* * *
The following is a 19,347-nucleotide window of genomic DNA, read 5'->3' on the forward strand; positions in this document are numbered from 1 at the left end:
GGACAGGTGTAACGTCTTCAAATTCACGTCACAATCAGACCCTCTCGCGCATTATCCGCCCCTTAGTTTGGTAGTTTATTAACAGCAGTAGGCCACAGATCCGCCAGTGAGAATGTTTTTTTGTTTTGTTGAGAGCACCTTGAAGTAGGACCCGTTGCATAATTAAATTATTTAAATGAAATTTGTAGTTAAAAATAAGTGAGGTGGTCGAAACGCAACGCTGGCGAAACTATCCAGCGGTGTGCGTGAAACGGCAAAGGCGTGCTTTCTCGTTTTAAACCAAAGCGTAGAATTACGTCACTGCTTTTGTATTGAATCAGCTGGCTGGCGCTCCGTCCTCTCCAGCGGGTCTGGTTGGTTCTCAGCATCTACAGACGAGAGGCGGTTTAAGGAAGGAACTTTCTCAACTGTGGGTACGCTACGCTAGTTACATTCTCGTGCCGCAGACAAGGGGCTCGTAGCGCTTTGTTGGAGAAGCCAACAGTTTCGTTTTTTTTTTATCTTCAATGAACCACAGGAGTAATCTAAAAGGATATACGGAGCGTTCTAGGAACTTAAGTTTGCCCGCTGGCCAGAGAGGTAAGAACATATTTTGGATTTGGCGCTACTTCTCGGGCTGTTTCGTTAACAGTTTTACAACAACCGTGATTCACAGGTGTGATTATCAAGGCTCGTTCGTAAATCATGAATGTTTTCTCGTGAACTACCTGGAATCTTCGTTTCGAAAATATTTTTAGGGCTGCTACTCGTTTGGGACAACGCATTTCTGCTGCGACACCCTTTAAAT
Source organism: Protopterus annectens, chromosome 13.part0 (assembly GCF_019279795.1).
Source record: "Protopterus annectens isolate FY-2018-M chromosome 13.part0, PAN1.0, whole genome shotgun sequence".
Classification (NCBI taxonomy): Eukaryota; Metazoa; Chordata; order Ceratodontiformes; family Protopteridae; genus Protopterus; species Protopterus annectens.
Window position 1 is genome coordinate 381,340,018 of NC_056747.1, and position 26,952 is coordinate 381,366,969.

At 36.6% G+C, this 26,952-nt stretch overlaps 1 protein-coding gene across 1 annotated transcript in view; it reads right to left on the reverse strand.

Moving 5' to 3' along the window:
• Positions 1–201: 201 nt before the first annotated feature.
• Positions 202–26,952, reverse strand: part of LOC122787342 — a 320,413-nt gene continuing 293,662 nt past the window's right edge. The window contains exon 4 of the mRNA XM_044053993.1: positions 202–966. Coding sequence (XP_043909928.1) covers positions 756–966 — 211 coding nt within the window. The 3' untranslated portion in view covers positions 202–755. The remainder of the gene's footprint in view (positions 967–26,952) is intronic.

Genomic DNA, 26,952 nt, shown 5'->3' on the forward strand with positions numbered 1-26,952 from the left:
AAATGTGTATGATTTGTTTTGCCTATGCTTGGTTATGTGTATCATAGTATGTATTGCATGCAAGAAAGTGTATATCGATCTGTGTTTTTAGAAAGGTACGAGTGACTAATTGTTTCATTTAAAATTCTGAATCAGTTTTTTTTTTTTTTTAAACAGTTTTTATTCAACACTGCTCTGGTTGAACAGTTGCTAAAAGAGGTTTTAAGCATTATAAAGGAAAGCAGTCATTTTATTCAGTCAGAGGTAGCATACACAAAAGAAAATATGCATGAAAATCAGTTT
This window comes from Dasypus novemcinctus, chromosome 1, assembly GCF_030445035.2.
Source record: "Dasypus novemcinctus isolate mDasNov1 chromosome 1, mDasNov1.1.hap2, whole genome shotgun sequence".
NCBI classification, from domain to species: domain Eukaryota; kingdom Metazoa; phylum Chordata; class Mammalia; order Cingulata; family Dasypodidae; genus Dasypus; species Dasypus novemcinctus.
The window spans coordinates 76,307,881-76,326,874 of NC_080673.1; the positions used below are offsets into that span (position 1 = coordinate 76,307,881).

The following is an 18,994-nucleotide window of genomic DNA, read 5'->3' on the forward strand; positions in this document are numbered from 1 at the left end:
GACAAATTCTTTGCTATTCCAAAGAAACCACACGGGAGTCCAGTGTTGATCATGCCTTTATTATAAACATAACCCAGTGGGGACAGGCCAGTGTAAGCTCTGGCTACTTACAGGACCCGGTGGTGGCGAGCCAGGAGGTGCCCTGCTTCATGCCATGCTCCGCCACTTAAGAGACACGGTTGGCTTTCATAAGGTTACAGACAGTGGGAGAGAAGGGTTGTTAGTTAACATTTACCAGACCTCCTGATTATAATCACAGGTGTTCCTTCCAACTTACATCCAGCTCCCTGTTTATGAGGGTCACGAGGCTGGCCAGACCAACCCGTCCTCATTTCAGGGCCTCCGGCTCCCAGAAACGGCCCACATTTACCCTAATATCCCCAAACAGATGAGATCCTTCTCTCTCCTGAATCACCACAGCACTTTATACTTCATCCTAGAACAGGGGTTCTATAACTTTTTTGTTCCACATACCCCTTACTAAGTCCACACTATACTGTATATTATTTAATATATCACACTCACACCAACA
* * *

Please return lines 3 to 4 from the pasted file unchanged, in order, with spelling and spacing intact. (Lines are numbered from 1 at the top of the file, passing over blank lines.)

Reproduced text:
Source organism: Protopterus annectens, chromosome 13.part0 (assembly GCF_019279795.1).
Source record: "Protopterus annectens isolate FY-2018-M chromosome 13.part0, PAN1.0, whole genome shotgun sequence".